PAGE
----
Interview: U.S. cashmere apparel company executive says "only want to work in China"
In a recent interview with Xinhua, Kolloff said when she started her designer company 15 years ago, she decided to source out of the Inner Mongolia Autonomous Region in north China because the Alashan breed of goat, from which fiber of "best quality" comes, is indigenous to that region.
WASHINGTON, June 20 (Xinhua) -- Jean Kolloff, CEO and founder of Quinn Apparel + QI Cashmere, said it's "really not feasible" to move her company's cashmere clothing production out of China, because both high-quality raw material and high-quality spinners and dyers are located in the Asian country.
Noting that the sweater industry in the United States has long ago departed to Asia, Kolloff told officials at the hearing that both the machinery and workforce are no longer available in America. "If possible, it would still be prohibitively expensive and would take years to restart production in the U.S."
Kolloff, who testified during the first day of a seven-day hearing held by the Office of the U.S. Trade Representative, said the reason she attended the hearing is that she believes the U.S. government "needs to hear the voices of the people who are directly affected by this tariff."
Kolloff, who used to work for luxury brands such as Burberry, said "I've been sourcing my whole life." When she created her own company, she went to the region and met with one of the key suppliers of cashmere in China, "did all the research" and decided that "we wanted to only work in Inner Mongolia."
Kolloff said her company usually contracts production as early as eight months prior to shipping, which means that they have locked in prices from customers and vendors. In the wake of the tariff threat, she said, her Chinese partner has been working two shifts to "help us out."
But what draws Kolloff to China is more than the specific breed of goat. "The collection of raw material and the spinning and dyeing of cashmere products is done best in China," she said. "They are experts in the processing of raw material."
"The length of the fiber and the width of the fiber" only come from the specific breed of goat, she told Xinhua, adding that her company mainly sources out of Baotou and Hohhot, two major cities in the Inner Mongolia Autonomous Region.
by Xiong Maoling and Hu Yousong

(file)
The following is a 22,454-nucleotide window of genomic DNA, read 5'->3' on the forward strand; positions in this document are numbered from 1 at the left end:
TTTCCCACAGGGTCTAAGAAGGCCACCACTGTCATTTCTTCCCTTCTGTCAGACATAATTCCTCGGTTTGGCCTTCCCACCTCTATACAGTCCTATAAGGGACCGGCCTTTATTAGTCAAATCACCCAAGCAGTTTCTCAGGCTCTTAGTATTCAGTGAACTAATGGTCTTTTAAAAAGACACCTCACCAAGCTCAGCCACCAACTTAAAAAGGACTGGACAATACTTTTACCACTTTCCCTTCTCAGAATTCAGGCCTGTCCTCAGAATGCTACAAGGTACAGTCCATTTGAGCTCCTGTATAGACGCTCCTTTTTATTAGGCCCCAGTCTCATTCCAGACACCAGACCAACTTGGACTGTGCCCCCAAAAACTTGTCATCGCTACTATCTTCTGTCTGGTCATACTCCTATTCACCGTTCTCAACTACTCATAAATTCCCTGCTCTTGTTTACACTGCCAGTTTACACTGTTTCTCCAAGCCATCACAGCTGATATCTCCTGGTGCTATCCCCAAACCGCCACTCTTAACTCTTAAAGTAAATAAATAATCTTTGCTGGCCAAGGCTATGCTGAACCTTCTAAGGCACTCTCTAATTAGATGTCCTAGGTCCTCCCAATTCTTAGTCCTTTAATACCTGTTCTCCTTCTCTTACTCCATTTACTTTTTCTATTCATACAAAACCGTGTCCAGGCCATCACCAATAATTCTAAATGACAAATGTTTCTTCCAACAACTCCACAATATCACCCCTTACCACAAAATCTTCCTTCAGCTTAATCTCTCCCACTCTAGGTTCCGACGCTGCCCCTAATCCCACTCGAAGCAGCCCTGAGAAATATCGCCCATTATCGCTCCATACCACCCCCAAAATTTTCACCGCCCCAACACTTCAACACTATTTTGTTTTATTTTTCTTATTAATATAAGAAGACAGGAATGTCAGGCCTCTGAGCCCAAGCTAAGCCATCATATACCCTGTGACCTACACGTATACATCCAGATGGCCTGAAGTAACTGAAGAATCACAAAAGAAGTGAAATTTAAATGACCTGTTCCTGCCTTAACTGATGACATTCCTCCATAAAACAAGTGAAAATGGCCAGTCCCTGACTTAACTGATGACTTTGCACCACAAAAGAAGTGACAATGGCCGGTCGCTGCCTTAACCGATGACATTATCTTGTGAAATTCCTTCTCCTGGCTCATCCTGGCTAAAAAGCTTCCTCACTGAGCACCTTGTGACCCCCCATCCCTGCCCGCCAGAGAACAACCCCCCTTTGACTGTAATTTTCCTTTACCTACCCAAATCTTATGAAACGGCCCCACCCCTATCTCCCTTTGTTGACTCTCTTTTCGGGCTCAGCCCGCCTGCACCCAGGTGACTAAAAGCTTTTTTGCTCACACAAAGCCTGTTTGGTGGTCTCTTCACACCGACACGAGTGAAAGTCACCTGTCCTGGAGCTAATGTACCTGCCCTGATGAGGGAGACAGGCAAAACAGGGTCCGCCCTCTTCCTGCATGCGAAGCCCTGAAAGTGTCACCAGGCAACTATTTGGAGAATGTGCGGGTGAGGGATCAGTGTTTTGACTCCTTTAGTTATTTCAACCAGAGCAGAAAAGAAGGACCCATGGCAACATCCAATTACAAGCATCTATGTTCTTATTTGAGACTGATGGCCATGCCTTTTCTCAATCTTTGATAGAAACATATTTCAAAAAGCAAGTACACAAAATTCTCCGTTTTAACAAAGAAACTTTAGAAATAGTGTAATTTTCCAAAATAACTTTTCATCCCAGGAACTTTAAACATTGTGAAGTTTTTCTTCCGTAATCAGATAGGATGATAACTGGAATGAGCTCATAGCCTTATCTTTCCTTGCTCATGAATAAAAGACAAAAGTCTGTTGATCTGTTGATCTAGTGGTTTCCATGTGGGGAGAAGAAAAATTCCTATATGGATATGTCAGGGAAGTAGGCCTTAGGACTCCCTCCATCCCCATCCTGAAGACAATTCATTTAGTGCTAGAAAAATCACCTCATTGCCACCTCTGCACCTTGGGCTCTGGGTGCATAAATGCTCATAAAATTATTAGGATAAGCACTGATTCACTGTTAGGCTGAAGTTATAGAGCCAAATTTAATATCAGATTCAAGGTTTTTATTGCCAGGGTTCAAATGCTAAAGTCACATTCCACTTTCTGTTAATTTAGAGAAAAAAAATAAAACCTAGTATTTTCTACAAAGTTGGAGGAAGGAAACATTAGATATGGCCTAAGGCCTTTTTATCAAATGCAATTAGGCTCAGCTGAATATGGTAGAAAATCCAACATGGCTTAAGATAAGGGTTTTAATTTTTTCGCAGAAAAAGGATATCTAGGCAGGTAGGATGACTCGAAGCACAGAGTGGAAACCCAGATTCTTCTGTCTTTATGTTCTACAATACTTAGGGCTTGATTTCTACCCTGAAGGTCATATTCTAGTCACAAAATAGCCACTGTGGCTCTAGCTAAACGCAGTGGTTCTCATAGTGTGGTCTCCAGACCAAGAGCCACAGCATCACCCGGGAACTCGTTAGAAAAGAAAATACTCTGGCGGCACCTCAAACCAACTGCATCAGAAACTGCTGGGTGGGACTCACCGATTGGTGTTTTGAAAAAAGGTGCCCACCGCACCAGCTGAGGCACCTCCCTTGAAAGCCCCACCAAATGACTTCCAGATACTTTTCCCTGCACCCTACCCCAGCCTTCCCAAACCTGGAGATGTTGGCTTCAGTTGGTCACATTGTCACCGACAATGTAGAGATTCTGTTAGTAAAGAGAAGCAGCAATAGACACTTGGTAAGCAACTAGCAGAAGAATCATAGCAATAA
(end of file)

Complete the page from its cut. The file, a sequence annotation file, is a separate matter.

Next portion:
About two years ago, Kolloff's company partnered up with Anhui Tianwei Cashmere Products Co., LTD, located in Fuyang city, eastern China's Anhui Province. "They have a very large brand new spinning and dyeing facility that is really state of the art," she said. "We'd been looking for this partnership for a very long time."
On any alternative location for production, Kolloff said "it's not an option" to move it anywhere, she told Xinhua.
In her testimony at a hearing over the Trump administration's threatened 25 percent tariff hike on 500 billion U.S. dollars' worth of Chinese products on Monday, the seasoned apparel merchant and executive said "we searched for similar species of goat in an attempt to copy the hair from this animal in other countries or even domestically, but to no avail."
"The additional tariff would precipitate major loss of revenue and profit for our company and our retail customers," Kolloff said, adding that "many retailers are already closing stores and price increases will surely hasten their demise."
When asked by an official whether she could consider Mongolia, Kolloff explained that Mongolian cashmere, made from primarily brown and black goats, are "substandard," while the white wool her company uses, which can be dyed into bright colors, mostly comes from China's Inner Mongolia.
"So it's a very specific industry that must be made in China and they make the best quality, and I would only want to work in China," Kolloff said.
If the U.S.-proposed tariffs are implemented, Kolloff said, it won't be long before she would have to pass the cost on to customers. "This year we'll obviously absorb it. Next year we would have to raise prices ... " she said. "I think ultimately the U.S. consumer will pay."
"They are literally working around the clock 24 hours a day to complete my production, to get it on a boat or on a plane and get it to the U.S. before it happens," she said.
"It is my hope reason will prevail and the proposed tariffs will not go into effect," she said.